Posted June 5, 2017 – Associate Professor Lyle McKinney shuffled from one presentation to the next, giving his doctoral students at the University of Houston College of Education a chance to share their research. They had delved into a range of relevant topics, including the success of African-American students, the support of transgender students and the experience of refugee students.
McKinney, teaching a course on higher education, policy, politics and governance, had asked each of his students to prepare a proposal to submit to the Association for the Study of Higher Education. As a final assignment, the students also had to create a related research poster and present it to executive administrators from UH and other area colleges in late April.
“They are an amazing group doing some interesting and engaging research projects,” McKinney said of his class.
Doctoral student Dina Ghazzawi, for example, examined global diversity on college campuses. She reviewed the experience of international students, particularly during their first year when they may be overwhelmed with homesickness and culture shock.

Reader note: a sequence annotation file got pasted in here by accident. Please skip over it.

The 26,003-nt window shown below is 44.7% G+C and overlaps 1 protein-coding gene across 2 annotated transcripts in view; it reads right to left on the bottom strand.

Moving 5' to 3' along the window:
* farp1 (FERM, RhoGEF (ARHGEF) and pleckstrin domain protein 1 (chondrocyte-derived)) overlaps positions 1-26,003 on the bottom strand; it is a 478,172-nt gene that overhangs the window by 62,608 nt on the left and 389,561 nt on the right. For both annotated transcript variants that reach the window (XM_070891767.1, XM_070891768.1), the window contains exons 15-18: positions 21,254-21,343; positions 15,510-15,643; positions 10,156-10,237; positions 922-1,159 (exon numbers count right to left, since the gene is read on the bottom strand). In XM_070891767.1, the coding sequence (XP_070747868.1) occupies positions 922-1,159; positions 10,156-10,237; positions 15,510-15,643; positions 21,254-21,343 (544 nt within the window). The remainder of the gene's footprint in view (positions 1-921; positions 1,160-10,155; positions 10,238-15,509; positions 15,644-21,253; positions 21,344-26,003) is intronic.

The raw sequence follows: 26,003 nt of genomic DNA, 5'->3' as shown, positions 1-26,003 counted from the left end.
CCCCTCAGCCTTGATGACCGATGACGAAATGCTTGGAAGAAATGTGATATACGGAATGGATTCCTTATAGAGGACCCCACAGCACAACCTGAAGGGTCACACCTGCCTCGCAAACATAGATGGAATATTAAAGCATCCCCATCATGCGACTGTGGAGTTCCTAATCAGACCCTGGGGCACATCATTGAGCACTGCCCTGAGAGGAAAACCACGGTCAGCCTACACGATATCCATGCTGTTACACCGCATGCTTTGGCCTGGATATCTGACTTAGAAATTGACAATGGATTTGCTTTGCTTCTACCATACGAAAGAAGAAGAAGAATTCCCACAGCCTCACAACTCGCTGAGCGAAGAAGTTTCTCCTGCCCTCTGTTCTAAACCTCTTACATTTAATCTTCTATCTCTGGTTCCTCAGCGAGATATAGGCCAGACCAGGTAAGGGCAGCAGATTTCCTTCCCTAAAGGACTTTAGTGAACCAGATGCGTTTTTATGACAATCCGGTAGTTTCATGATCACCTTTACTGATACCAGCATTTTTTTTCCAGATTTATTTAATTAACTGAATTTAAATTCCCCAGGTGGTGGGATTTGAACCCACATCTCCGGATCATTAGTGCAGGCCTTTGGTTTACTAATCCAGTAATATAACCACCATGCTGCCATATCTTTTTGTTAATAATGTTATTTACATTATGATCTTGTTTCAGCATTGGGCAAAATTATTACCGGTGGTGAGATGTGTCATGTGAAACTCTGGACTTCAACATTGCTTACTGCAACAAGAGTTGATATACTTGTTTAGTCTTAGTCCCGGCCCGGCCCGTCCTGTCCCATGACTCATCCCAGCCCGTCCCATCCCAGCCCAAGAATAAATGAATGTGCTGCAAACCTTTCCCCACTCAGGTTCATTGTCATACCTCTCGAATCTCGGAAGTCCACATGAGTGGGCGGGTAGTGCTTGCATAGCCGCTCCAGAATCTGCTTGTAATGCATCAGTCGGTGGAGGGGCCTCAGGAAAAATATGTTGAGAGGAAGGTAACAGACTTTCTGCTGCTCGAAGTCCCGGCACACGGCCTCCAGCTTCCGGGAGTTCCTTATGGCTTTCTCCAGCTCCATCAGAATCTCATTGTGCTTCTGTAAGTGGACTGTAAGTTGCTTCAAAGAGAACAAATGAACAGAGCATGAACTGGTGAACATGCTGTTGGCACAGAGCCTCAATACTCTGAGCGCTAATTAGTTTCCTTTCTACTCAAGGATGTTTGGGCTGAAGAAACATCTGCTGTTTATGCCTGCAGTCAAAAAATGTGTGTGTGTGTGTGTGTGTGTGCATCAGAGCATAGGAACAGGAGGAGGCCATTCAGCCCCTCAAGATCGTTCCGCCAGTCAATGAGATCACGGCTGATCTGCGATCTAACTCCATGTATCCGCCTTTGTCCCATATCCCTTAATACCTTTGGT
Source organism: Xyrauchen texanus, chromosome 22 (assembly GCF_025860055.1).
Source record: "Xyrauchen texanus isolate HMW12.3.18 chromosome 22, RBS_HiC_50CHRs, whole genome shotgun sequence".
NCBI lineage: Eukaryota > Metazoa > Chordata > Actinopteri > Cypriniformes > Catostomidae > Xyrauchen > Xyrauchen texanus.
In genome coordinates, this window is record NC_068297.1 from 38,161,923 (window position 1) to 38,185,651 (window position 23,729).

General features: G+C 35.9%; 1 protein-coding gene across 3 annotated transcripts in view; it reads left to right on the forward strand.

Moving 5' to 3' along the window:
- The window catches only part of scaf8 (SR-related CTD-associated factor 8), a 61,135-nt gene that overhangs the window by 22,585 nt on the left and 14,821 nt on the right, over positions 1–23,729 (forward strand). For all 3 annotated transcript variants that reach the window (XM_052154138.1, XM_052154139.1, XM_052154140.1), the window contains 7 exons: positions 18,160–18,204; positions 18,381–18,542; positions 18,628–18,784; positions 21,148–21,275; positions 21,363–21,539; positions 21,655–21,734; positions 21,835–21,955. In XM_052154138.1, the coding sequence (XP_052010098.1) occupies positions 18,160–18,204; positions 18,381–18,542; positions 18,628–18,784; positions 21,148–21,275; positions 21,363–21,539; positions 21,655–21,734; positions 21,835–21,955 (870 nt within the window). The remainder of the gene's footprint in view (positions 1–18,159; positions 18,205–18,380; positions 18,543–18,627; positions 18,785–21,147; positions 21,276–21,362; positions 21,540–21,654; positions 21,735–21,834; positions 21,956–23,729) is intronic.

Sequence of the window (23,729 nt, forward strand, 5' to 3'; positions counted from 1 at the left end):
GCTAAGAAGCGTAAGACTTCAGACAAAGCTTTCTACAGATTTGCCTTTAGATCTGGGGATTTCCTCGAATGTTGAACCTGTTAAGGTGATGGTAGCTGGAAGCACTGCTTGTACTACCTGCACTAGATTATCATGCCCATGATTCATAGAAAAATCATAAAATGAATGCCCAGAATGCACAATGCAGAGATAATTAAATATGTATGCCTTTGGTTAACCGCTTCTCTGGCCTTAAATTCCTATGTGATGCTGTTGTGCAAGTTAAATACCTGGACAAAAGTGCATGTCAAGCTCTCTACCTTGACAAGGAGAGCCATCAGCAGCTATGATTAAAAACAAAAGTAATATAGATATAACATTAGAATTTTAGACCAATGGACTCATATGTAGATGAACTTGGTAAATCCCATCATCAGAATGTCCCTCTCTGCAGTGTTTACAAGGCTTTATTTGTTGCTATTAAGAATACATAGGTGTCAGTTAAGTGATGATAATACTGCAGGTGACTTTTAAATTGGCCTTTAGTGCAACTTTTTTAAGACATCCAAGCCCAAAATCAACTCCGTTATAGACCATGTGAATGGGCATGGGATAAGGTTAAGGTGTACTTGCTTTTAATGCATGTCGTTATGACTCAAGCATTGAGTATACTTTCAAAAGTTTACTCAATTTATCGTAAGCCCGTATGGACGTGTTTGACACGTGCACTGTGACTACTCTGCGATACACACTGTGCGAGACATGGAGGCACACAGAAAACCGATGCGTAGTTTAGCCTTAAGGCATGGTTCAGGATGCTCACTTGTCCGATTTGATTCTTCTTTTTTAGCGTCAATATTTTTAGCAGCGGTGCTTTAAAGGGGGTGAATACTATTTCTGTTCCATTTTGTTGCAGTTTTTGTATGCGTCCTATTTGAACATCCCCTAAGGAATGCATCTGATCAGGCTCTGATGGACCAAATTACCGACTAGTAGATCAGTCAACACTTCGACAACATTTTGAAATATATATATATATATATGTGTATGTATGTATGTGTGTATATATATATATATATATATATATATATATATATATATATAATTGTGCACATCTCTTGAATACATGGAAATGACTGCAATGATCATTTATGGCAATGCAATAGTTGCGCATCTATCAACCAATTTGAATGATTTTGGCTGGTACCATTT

“My research,” she said, “aims to provide recommendations to higher education practitioners on how to create culturally engaging campus environments that are inclusive of international students.”
Ghazzawi said she appreciated the practice presenting and the feedback from administrators.
“It is amazing to have such genuine people advising you and pushing you forward to achieve your greatest potential,” she said.
Also presenting, doctoral student Koryn Dillard shared her systematic review and meta-analysis of research on African-American student success after the landmark Supreme Court case Grutter v. Bollinger. The 2003 case affirmed race as an acceptable factor in college admission decisions.
Dillard said her research aims to help close racial gaps in degree attainment.
“The faculty and administrators that attended the poster presentation asked questions that allowed me to think about the project from different angles to make it stronger,” she said.
Students in the master’s-level course also presented their research. Posters with titles such as “Campus Carry” and “Why Texas’ Top 10% Hispanic Students are Not Going to College” lined the walls of Farish Hall during the separate interactive session.
Heidi Kennedy, who teaches the course and works as UH’s assistant dean of undergraduate academic affairs, said she saw students gain confidence as they conducted in-depth research and practiced their presentation skills. “By the end of the term,” she said, “students felt like they had become a subject matter expert on the policy they studied.”
–By Kathy Patnaude
–Photos by Velvette Laurence